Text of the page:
Posted: March 9, 2015

Uber facing extensive backlash around the world
Taxis around the world are rallying against the ridesharing company Uber.

As many businesses around the U.S. are working alongside ridesharing company Uber for transporting traveling employees, the future of the startup continues to be murky. While Uber is currently projected to be worth about $40 billion, the legality of the company has been heavily scrutinized in countries all around the world. Whether it's lawsuits from local taxi companies to a questionable infrastructure, each month appears to raise more questions than answers about the stability of Uber.

Current international expansion  

According to the company itself, Uber is currently available in 56 countries around the world, catering to more than 200 cities. While the ride services provided can be convenient to anyone, Uber appeals to business travelers due to payment systems being able to be set up directly to the company, so employees can instantly log their expenses directly to their employers. This also makes it simpler for employees traveling internationally, as Uber will automatically process payment without any currency conversion necessary. However, while the company continues to add more foreign countries to its list of availability, many international locations are beginning to turn their backs on the ridesharing service.

Uber has thrived in the U.S., but continues to be scrutinized around the world. Uber has thrived in the U.S. but continues to be scrutinized around the world.


The war between local taxi companies and Uber is extremely intense in London, where public protests have occurred frequently for the past year. The primary complaint cabbies have against Uber is the lack of regulation currently implemented for anyone trying to sign up to be an Uber driver. According to the Licensed Taxi Drivers Association in England, it takes an average of four to seven years of training for a taxi driver to officially get a taxi license. In contrast, no such waiting time exists to become an Uber driver. Reports from the London Evening Standard are even indicating that local black cab companies are sending undercover riders to use Uber, in hopes of building evidence and a case against them to create a lawsuit.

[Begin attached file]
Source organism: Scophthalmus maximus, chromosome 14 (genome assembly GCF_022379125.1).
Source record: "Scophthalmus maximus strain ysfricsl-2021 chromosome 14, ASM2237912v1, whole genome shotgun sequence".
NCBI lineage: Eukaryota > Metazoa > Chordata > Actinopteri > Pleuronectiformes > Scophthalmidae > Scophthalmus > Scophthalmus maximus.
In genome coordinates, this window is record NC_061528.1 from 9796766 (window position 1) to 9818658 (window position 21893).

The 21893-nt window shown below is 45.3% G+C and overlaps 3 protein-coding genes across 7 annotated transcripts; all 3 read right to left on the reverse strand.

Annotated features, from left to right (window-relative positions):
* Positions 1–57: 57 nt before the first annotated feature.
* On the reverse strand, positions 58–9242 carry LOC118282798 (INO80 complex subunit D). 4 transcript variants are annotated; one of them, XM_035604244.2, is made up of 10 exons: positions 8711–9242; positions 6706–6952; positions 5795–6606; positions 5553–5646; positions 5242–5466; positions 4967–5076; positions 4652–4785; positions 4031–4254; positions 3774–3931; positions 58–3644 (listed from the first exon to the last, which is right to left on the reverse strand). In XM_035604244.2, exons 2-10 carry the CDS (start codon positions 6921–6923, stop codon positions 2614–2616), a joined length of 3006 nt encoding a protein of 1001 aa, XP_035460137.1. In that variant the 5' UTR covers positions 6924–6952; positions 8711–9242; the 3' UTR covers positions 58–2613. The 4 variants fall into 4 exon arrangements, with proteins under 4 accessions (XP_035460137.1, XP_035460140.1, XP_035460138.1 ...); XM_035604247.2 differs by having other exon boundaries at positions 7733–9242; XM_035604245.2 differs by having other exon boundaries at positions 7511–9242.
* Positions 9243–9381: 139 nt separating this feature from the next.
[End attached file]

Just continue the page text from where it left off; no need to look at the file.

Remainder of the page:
While Uber continues to expand in Canada, local governments are now stepping in to impose a ban on the company. In Montreal, mayor Denis Coderre has publicly commented on how he hopes to make Uber driving illegal in the city, citing that the lack of criminal background checks necessary to become a driver for the company puts its passengers at risk. Toronto has also gone to great lengths to shut Uber down, stating similar safety risks as a grounds for banning. For the time being, Uber is still available in most major Canadian cities, but the clock could be ticking for the service.


Perhaps the biggest upheaval of Uber is occurring in Belgium, which back in April 2014 outright banned the company from existence. Despite the fact that the government is currently threatening fines of upwards of $12,000 for any driver caught working for Uber, the company continues to dispute the banning, and its efforts have been leading to newly proposed amendments that may result in reinstatement of Uber.


India has been a country that has most recently made headlines for its ongoing battles with Uber. In what is considered to be the most damaging incident to the company's reputation, on Jan. 30, 2015, a 26-year-old woman from New Delhi recently filed a lawsuit against Uber, claiming she was kidnapped and sexually assaulted. The case has been one of the biggest reasons that anti-Uber advocates insist that the background check policy needs to be drastically improved, but while New Delhi temporarily suspended Uber in the wake of the allegations, the company remains legal in five other major Indian cities.

"Contrast in regulations between taxi companies and Uber has sparked massive protests."

Other conflicted countries

What appears to be the common theme for most of the countries that are battling with Uber is the contrast between regulations between the ridesharing app and licensed taxi corporations. South Korea has even imposed potential jail time for any Uber drivers found operating with non-properly licensed vehicles, and Spain announced plans in October 2014 to begin issuing heavy fines and impounding cars if caught driving for Uber, according to the Washington Post. While the future remains to be seen in regard to international Uber services, the company is still fighting all of these political and domestic pressures around the world.

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